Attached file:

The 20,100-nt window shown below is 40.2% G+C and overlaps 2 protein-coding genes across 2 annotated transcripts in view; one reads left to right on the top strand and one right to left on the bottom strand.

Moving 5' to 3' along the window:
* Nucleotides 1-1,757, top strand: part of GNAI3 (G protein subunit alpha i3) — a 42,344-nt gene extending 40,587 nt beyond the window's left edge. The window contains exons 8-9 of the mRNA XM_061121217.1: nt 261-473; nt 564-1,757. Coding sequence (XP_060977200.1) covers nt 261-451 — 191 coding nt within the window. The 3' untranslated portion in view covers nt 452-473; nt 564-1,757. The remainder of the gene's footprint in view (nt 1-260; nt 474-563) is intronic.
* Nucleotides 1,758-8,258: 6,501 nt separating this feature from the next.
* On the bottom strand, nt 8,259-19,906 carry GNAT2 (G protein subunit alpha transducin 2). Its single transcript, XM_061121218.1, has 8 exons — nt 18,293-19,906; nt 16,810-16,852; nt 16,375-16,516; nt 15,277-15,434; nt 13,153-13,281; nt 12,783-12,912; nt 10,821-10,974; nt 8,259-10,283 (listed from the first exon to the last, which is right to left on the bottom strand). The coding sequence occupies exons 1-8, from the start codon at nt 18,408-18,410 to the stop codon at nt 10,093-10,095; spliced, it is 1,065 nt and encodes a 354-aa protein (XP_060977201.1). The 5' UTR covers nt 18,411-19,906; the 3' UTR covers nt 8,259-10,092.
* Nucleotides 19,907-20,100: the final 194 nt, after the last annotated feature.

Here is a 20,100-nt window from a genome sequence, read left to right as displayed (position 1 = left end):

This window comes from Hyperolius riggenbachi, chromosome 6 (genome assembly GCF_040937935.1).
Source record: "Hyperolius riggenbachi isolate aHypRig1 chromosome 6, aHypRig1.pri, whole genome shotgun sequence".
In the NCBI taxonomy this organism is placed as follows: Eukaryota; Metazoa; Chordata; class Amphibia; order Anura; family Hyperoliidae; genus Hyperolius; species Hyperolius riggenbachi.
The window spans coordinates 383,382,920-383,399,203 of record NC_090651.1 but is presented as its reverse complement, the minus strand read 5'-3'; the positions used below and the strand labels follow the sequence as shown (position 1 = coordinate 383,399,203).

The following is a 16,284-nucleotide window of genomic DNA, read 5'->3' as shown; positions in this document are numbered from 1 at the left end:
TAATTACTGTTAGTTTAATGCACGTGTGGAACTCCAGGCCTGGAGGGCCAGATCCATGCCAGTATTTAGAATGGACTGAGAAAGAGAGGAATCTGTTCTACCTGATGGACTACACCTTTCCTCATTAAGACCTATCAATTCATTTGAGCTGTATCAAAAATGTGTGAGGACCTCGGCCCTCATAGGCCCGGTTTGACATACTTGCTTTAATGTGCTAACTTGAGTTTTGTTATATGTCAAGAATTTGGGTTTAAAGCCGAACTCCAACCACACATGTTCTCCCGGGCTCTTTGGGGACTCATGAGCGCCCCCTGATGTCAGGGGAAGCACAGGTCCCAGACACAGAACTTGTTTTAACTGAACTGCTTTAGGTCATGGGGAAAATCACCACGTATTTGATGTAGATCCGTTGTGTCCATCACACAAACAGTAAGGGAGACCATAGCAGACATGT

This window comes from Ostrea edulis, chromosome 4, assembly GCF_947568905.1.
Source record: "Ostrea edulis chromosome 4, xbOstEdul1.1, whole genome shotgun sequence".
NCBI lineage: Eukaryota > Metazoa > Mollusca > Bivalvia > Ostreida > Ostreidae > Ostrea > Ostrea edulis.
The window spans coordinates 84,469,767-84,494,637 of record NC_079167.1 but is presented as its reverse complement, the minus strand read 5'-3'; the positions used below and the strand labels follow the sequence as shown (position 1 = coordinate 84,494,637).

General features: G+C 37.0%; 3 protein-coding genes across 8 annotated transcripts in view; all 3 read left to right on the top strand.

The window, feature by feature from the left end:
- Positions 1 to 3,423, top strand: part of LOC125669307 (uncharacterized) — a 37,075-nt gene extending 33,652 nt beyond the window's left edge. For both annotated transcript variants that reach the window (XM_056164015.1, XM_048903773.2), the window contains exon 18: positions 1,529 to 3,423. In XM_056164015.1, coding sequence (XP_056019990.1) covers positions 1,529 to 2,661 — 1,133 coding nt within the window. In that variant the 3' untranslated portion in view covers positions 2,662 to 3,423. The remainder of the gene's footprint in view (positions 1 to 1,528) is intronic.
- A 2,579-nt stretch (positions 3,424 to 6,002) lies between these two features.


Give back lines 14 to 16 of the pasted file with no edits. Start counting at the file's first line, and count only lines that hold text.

This window comes from Ostrea edulis, chromosome 4, assembly GCF_947568905.1.
Source record: "Ostrea edulis chromosome 4, xbOstEdul1.1, whole genome shotgun sequence".
NCBI lineage: Eukaryota > Metazoa > Mollusca > Bivalvia > Ostreida > Ostreidae > Ostrea > Ostrea edulis.